Will the real Panda please stand up
The dressing up is just not for fun, say scientists, but an essential part of China's ambitious strategy to reintroduce captive-bred Giant Pandas back into the wild.
It is not yet clear if the Pandas are fooled by the disguises, but researchers at China's Wolong Panda reserve in Sichuan Province, say that captive-bred cubs must live devoid of all human contact if they are to have any chance of surviving life in the wild.
Although notoriously fussy when it comes to mating, China has in recent years made great strides in its captive-breeding panda program, and in 2010 attained the "magic 300" number of captive-bred animals, the target for starting to reintroduce them to the wild.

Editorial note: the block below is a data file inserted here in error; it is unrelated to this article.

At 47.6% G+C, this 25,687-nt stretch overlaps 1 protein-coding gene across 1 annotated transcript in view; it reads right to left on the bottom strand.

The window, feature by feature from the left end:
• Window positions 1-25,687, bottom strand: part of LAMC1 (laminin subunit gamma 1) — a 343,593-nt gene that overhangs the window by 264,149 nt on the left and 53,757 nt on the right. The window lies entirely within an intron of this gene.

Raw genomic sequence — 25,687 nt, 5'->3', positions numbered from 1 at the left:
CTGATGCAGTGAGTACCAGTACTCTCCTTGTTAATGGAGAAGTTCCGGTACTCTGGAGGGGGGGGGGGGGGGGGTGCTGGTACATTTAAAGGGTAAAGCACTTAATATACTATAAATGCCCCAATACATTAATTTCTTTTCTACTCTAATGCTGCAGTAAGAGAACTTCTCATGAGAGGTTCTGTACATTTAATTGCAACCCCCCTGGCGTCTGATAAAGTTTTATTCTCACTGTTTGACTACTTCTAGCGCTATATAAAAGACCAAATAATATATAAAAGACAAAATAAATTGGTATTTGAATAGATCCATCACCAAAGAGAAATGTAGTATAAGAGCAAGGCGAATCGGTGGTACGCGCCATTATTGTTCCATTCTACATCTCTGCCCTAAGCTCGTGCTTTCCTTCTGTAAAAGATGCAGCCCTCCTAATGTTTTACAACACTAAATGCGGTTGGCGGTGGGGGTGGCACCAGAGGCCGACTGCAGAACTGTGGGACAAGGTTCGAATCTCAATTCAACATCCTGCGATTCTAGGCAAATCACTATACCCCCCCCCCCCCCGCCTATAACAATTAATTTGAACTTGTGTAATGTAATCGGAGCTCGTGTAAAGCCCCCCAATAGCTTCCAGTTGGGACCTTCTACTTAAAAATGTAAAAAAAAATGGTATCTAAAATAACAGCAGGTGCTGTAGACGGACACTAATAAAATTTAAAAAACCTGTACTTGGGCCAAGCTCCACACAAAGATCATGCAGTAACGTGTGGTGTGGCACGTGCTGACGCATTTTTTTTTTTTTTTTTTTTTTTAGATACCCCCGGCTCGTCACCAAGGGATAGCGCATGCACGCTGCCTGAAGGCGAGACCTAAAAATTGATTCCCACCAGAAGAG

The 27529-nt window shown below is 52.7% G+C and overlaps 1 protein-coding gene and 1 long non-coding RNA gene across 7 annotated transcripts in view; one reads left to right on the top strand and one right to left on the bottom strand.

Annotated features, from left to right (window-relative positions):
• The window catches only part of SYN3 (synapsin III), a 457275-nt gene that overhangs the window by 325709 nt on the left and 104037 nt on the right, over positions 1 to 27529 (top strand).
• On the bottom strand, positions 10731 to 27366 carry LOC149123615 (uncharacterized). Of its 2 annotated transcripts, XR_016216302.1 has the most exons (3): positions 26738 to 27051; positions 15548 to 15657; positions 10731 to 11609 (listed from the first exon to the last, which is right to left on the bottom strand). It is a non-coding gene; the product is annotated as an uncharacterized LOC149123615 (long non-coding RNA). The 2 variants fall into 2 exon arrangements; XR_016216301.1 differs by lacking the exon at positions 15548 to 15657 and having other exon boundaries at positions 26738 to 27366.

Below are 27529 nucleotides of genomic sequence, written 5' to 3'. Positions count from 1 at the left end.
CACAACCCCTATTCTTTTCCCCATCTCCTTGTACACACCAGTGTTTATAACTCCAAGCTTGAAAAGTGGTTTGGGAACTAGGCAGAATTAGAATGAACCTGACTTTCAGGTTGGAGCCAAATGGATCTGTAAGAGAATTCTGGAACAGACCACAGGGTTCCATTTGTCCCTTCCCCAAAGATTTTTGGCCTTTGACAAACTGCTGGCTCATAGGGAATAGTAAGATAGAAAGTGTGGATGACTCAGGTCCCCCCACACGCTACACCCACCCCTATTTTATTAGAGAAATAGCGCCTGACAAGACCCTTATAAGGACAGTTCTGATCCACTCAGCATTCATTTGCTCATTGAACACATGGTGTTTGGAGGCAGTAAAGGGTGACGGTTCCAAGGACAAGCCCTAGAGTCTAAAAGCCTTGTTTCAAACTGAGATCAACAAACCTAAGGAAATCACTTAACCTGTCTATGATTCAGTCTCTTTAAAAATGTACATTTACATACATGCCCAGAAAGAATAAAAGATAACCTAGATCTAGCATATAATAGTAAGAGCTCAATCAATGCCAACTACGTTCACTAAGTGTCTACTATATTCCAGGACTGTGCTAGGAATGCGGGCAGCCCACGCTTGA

However, for all the successes, the giant panda remains seriously endangered, with less than 2,500 in the wild as their already shrunk natural habitat has shrunk by 50 per cent in the last 20 years as a result of China's pell-mell economic development.
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